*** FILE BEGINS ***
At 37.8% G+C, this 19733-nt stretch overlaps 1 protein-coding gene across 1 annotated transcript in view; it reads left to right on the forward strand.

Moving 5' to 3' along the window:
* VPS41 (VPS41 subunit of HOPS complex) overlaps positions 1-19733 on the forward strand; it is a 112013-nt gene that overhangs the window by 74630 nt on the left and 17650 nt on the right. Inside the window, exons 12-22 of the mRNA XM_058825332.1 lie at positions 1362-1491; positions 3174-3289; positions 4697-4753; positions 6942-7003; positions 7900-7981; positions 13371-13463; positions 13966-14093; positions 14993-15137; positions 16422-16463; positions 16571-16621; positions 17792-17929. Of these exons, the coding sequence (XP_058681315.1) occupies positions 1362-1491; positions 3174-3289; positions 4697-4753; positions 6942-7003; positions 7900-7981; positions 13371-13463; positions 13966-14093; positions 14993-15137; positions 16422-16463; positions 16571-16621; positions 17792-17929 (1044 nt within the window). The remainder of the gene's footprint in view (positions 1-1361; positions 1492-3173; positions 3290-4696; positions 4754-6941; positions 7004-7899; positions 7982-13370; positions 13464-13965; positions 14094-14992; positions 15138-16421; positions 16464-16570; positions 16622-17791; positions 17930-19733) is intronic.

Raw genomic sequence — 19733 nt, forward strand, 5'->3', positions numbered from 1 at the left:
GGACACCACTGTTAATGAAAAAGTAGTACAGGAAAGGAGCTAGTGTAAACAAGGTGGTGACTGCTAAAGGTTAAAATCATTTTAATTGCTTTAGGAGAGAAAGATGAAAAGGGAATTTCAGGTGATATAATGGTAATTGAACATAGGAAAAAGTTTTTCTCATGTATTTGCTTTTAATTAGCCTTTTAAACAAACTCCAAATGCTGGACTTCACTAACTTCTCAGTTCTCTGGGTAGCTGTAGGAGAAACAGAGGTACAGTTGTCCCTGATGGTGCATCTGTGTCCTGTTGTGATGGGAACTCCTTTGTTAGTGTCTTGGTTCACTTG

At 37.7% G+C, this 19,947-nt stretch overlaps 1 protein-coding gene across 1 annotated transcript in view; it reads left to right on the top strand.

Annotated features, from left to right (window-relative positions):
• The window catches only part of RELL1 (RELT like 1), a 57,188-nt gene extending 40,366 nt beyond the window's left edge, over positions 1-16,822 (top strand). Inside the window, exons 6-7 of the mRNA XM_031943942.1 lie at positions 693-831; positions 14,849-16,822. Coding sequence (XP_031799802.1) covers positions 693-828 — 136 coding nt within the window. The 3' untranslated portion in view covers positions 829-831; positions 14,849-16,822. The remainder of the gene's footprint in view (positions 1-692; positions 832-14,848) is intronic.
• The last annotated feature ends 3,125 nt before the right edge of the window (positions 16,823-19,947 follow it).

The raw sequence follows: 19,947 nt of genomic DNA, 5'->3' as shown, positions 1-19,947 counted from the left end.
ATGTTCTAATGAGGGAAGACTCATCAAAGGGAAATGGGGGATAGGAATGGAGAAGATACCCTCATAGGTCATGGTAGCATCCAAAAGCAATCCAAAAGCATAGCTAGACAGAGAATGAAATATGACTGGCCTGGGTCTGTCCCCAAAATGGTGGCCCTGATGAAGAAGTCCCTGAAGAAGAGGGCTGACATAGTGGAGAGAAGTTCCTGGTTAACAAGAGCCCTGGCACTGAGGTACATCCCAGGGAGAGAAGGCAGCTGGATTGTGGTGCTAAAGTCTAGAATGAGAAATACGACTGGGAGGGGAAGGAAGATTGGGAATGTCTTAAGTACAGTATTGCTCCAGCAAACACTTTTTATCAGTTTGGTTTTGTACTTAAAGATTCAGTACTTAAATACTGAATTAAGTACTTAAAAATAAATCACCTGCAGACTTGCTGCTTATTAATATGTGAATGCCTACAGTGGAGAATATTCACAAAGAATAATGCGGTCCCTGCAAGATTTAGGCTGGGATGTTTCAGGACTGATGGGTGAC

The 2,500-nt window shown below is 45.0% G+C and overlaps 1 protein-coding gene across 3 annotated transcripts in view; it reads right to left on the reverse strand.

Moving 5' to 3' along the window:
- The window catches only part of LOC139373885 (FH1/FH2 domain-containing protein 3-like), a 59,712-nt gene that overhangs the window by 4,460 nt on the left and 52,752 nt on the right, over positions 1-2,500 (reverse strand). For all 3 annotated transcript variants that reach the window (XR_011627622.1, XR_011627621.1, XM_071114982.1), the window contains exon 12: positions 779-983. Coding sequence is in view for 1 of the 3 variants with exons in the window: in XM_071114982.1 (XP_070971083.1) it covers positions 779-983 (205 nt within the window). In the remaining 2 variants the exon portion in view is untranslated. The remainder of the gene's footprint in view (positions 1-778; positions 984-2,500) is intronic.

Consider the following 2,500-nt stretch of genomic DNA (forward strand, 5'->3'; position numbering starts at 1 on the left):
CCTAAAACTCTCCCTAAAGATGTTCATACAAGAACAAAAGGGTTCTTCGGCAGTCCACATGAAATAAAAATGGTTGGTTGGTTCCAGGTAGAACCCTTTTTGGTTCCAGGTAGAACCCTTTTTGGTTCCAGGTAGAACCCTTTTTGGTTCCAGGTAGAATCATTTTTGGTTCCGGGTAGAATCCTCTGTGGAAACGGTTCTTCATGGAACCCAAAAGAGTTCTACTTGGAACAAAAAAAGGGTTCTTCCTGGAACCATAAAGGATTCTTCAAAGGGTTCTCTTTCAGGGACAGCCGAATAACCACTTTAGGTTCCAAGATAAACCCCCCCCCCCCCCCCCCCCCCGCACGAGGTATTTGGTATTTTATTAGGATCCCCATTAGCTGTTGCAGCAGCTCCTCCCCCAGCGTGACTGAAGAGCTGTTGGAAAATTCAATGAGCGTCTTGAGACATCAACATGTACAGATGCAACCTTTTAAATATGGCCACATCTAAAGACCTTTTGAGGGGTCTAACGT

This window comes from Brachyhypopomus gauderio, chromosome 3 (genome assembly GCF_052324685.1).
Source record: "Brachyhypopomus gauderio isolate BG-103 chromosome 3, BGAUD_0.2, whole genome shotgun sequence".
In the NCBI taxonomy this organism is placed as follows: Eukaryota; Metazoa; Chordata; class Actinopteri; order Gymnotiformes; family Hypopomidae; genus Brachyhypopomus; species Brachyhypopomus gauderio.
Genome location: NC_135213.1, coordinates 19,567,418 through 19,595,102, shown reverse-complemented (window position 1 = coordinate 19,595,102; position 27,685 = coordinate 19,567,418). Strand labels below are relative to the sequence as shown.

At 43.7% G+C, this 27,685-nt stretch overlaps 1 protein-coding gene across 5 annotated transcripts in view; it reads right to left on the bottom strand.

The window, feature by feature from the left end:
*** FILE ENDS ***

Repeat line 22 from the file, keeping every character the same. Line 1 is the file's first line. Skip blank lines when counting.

The window, feature by feature from the left end: